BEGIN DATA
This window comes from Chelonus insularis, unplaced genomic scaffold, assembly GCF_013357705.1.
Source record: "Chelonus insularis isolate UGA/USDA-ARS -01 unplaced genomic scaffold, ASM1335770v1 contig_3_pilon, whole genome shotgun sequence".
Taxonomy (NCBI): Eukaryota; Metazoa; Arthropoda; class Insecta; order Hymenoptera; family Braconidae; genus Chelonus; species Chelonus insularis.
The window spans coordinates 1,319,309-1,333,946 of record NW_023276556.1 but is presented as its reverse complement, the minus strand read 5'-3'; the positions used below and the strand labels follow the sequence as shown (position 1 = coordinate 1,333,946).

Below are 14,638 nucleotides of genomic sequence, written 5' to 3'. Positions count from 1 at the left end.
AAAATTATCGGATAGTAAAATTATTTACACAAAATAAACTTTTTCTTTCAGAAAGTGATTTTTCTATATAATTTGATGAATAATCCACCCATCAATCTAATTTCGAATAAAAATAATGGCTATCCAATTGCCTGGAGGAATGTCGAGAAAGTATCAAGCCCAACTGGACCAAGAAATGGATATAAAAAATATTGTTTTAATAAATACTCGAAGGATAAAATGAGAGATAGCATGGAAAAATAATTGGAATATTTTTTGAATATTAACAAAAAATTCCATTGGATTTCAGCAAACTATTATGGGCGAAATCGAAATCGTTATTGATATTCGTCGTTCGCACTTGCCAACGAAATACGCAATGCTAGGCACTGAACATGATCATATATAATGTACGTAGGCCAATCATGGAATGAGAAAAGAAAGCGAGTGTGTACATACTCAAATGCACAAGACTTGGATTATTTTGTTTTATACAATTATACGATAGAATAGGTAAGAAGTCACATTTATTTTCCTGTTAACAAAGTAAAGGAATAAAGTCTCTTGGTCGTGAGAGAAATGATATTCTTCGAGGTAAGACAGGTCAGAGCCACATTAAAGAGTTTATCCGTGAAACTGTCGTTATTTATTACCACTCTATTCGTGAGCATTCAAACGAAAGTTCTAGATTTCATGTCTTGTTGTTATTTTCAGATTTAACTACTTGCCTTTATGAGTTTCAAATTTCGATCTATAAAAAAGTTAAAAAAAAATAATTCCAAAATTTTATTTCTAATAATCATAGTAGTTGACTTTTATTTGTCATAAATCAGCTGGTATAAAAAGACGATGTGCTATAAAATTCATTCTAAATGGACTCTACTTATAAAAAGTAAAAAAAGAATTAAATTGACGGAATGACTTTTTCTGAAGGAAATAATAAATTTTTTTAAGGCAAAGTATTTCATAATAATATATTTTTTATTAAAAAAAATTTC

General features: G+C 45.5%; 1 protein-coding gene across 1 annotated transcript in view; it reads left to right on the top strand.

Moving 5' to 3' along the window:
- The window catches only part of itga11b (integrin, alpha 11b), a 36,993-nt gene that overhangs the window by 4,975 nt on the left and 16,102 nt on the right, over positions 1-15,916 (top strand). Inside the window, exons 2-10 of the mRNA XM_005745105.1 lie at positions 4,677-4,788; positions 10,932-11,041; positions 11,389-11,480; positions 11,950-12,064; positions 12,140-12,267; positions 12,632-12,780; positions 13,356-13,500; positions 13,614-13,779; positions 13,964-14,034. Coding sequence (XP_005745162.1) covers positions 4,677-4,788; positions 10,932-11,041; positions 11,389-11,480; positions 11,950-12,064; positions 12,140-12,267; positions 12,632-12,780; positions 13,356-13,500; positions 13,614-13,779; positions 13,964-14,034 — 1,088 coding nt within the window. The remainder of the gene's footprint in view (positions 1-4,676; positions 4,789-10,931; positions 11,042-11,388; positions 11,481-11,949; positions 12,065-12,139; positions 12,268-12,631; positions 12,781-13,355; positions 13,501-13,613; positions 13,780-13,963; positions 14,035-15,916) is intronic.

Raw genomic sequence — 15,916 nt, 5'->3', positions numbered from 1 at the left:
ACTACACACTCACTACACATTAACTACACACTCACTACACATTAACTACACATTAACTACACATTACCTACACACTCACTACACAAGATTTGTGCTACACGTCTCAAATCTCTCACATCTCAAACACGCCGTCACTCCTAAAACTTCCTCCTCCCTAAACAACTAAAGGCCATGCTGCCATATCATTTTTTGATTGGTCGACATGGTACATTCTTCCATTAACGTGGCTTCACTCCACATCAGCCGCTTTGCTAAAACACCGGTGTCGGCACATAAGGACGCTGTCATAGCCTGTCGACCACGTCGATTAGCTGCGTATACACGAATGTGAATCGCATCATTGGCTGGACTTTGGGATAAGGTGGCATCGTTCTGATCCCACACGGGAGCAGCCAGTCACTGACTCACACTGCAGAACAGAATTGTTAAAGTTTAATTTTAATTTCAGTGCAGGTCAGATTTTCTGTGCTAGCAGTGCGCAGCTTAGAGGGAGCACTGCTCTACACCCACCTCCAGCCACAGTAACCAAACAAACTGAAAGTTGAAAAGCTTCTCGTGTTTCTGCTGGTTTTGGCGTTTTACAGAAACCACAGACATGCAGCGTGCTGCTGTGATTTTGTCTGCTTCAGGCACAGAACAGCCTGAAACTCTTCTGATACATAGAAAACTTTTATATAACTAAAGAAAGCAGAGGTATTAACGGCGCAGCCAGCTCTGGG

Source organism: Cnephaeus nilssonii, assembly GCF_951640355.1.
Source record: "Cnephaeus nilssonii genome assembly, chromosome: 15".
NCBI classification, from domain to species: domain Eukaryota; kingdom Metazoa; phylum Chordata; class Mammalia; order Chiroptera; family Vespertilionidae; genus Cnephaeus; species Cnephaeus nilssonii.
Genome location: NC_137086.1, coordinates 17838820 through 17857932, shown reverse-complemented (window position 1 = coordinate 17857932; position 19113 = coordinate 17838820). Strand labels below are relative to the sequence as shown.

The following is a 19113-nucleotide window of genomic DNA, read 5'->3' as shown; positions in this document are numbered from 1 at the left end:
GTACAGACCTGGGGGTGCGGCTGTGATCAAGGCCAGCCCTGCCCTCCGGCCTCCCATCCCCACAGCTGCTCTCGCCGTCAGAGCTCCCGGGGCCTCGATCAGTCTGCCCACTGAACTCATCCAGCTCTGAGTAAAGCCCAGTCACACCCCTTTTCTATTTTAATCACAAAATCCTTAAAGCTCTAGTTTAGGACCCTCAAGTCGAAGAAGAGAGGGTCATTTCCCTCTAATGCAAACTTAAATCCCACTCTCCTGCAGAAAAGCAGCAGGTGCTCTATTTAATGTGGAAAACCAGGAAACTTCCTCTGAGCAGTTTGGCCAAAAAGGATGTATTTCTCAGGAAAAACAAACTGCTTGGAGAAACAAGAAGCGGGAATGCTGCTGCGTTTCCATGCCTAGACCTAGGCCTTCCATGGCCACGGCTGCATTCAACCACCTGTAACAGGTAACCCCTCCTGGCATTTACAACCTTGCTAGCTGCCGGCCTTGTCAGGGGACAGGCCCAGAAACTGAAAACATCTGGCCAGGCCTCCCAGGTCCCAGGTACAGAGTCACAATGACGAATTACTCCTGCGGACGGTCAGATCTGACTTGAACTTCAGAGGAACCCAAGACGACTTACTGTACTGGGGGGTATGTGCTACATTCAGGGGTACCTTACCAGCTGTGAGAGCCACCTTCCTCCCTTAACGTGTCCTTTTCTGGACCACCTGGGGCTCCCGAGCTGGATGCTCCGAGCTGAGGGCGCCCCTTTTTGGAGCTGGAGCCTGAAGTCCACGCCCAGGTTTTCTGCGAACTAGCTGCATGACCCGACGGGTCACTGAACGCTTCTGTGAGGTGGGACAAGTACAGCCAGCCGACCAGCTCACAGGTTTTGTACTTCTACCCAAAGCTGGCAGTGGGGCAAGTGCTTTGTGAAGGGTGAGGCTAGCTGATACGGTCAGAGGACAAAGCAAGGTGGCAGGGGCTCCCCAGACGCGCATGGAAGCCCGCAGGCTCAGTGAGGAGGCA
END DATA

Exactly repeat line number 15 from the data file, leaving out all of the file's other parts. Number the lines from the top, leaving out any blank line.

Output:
Genome location: NC_137086.1, coordinates 17838820 through 17857932, shown reverse-complemented (window position 1 = coordinate 17857932; position 19113 = coordinate 17838820). Strand labels below are relative to the sequence as shown.